- Iran has a number of nuclear sites, which are monitored by the global watchdog, the International Atomic Energy Agency (IAEA).
- The earthquake was felt in several western provinces of Iran, but the hardest hit province was Kermanshah, which is where the Arak heavy water reactor and production plant is situated (see map)
- The head of Iranian Red Crescent said more than 70,000 people were in need of emergency shelter.
At least six have died in Iraq as well.
State television said more than 336 people were killed in Iran and at least 3,950 were injured.
Local officials said the death toll would rise as search and rescue teams reached remote areas of Iran. The earthquake was felt in several western provinces of Iran, but the hardest hit province was Kermanshah, which is where the Arak heavy water reactor and production plant is situated.
The existence of a heavy-water facility near the town of Arak first emerged with the publication of satellite images by the US-based Institute for Science and International Security in December 2002. Spent fuel from a heavy-water reactor contains plutonium suitable for a nuclear bomb, according to the BBC.
More than 236 of the victims were in Sarpol-e Zahab county in Kermanshah province, about 15 km (10 miles) from the Iraq border.
Iranian state television said the quake had caused heavy damage in some villages where houses were made of earthen bricks.
Rescuers were laboring to find survivors trapped under collapsed buildings.
The quake also triggered landslides that hindered rescue efforts, officials told state television.
At least 14 provinces in Iran had been affected, Iranian media reported.
Iranian Supreme Leader Ayatollah Ali Khamenei offered his condolences on Monday, urging all government agencies to do all they could to help those affected.
The U.S. Geological Survey said the quake measured magnitude 7.3.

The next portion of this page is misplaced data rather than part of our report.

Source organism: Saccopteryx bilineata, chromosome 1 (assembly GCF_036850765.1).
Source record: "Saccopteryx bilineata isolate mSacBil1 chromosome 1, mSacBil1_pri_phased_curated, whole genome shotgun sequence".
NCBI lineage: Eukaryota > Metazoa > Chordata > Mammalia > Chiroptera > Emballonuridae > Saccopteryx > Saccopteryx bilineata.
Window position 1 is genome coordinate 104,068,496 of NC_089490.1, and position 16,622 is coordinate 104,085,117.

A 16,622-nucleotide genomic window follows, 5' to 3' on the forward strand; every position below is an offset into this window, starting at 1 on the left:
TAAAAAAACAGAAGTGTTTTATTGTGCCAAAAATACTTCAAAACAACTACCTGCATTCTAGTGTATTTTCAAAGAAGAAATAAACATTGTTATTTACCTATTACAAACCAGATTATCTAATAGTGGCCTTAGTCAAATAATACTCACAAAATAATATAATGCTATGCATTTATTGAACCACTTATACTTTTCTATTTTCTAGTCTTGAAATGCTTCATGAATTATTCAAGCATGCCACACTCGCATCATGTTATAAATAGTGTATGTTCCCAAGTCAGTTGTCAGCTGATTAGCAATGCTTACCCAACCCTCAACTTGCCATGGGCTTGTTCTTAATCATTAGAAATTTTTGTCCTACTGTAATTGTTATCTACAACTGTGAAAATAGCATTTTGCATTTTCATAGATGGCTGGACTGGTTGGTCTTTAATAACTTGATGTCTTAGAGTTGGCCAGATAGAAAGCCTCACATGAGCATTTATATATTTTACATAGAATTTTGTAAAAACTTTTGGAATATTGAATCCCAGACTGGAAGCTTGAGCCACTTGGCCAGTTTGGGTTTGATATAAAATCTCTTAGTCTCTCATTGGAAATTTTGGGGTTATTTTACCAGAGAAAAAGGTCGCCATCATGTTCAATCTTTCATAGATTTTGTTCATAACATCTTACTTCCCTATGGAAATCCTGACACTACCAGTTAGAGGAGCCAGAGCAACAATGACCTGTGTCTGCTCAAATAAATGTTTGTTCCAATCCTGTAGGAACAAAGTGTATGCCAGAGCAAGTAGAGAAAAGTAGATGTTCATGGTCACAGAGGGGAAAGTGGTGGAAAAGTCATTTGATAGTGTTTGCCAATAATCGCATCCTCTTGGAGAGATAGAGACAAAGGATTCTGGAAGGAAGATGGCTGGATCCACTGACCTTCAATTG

An Iraqi meteorology official put its magnitude at 6.5 with the epicenter in Penjwin in Sulaimaniyah province in the Kurdistan region, close to the main border crossing with Iran.
Kurdish health officials said at least six people were killed in Iraq and at least 68 injured.
The quake was felt as far south as Baghdad, where many residents rushed from their houses and tall buildings when tremors shook the Iraqi capital.
"I was sitting with my kids having dinner and suddenly the building was just dancing in the air," said Majida Ameer, who ran out of her building in the capital's Salihiya district with her three children.
"I thought at first that it was a huge bomb.
But then I heard everyone around me screaming: 'Earthquake!"' Similar scenes unfolded in Erbil, the capital of the Kurdistan Region, and across other cities in northern Iraq, close to the quake's epicenter. Electricity was cut off in several Iranian and Iraqi cities, and fears of aftershocks sent thousands of people in both countries out onto the streets and parks in cold weather.
The Iranian seismological center registered around 118 aftershocks and said more were expected.
The head of Iranian Red Crescent said more than 70,000 people were in need of emergency shelter. Hojjat Gharibian was one of the hundreds of homeless Iranian survivors, who was huddled against the cold with his family in Qasr-e Shirin.
An Iranian oil official said pipelines and refineries in the area remained intact.
Iran sits astride major fault lines and is prone to frequent tremors.
A magnitude 6.6 quake on Dec. 26, 2003, devastated the historic city of Bam, 1,000 km southeast of Tehran, killing about 31,000 people.